Hostname: page-component-848d4c4894-cjp7w Total loading time: 0 Render date: 2024-06-25T08:34:42.203Z Has data issue: false hasContentIssue false

CURRENT THINKING: ON TRANSATLANTIC VICTORIANISM

Published online by Cambridge University Press:  18 May 2011

John M. Picker*
Affiliation:
Massachusetts Institute of Technology

Extract

A few years ago, out of scholarly as well as pedagogical interest, I happened to be looking through two recent anthologies on the nebulous-sounding subject of “transatlantic literature.” I was teaching a new course on transatlanticism and was particularly curious to discover how these texts represented the period that is the focus of this journal and the one to which at least a few of its readers are attached. In both cases, I was struck by the degree to which “the Victorian” – the era, people, frame of mind, even the word itself – was either subsumed within Romanticism or absent. In Transatlantic Romanticism: An Anthology of British, American, and Canadian Literature, 17671867, edited by Lance Newman, Joel Pace, and Chris Koenig-Woodyard, the subtitle alone incorporated half of the Victorian era, even while the contents omitted virtually all of the Victorians we would expect to represent that half. That anthology as well as the other, Susan Manning and Andrew Taylor's Transatlantic Literary Studies: A Reader, included glossaries of salient terms for transatlantic inquiry, and while “Enlightenment,” “Peterloo,” “Romantics,” and “sublime” appeared there, “Victorian,” not to mention “Great Exhibition,” “natural selection,” and “utilitarianism,” did not.

Type
Review Essay
Copyright
Copyright © Cambridge University Press 2011

Access options

Get access to the full version of this content by using one of the access options below. (Log in options will check for institutional or personal access. Content may require purchase if you do not have access.)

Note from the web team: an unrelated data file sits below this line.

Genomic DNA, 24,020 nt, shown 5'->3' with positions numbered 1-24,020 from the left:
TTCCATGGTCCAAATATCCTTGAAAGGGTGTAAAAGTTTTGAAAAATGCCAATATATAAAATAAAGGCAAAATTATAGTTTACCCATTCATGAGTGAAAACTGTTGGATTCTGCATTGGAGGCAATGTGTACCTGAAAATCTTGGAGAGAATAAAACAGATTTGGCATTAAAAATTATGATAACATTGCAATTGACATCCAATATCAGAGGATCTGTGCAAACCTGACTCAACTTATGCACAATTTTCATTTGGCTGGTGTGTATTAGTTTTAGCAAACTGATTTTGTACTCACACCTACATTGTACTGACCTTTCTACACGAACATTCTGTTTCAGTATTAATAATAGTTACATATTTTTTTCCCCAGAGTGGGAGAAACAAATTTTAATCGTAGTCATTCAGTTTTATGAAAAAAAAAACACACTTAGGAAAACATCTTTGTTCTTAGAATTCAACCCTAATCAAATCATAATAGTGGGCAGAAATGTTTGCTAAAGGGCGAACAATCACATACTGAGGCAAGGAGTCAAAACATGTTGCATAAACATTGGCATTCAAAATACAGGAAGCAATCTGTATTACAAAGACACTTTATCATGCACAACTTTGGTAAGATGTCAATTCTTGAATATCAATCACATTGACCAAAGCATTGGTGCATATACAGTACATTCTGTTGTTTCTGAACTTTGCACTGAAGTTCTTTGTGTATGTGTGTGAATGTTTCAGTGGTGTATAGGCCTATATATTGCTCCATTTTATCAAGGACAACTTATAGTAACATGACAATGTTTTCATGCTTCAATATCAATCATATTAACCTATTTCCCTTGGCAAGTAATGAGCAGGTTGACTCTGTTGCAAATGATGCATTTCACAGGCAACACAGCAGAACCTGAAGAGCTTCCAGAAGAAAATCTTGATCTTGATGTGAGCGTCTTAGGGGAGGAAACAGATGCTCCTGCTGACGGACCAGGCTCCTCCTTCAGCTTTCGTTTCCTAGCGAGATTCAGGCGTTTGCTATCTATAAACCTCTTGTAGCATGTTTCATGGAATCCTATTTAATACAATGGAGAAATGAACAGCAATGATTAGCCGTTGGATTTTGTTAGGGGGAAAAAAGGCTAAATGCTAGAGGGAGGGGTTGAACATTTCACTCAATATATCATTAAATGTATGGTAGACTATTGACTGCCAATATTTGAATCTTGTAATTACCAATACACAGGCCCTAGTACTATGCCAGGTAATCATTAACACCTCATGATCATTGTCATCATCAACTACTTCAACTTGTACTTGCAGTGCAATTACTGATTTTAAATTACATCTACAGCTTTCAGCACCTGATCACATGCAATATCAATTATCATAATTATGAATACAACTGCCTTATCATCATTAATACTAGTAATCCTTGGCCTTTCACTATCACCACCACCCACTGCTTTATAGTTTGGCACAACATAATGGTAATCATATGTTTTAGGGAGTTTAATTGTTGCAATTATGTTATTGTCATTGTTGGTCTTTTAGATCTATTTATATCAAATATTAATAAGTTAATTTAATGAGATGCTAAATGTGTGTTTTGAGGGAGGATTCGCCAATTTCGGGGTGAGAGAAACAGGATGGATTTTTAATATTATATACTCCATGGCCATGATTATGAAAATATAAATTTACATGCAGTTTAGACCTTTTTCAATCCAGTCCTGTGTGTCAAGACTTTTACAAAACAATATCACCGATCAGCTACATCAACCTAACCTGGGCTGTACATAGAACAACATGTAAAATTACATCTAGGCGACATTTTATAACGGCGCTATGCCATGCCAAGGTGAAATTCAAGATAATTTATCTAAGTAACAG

References

WORKS CONSIDERED

Dickerson, Vanessa D.Dark Victorians. Urbana: U of Illinois P, 2008. Print.Google Scholar
Doyle, Arthur Conan. A Study in Scarlet. Ed. Edwards, Owen Dudley. Oxford: Oxford UP, 1999. Print.Google Scholar
Flint, Kate. The Transatlantic Indian, 1776–1930. Princeton: Princeton UP, 2009. Print.CrossRefGoogle Scholar
Gilroy, Paul. The Black Atlantic: Modernity and Double Consciousness. Cambridge: Harvard UP, 1993. Print.Google Scholar
Lee, Julia Sun-Joo. The American Slave Narrative and the Victorian Novel. New York: Oxford UP, 2010. Print.CrossRefGoogle Scholar
Manning, Susan, and Taylor, Andrew. Transatlantic Literary Studies: A Reader. Edinburgh: Edinburgh UP, 2007. Print.Google Scholar
McGill, Meredith L., ed. The Traffic in Poems: Nineteenth-Century Poetry and Transatlantic Exchange. New Brunswick: Rutgers UP, 2008. Print.Google Scholar
Newman, Lance, Pace, Joel, and Koenig-Woodyard, Chris, eds. Transatlantic Romanticism: An Anthology of British, American, and Canadian Literature, 1767–1867. New York: Pearson Longman, 2006. Print.Google Scholar
Picker, John M.Atlantic Cable.” Victorian Review 34.1 (2008): 3438. Print. http://dash.harvard.edu/handle/1/2749540. Web. 31 Jan. 2011CrossRefGoogle Scholar
Watson, Tim. Caribbean Culture and British Fiction in the Atlantic World, 1780–1870. Cambridge: Cambridge UP, 2008. Print.Google Scholar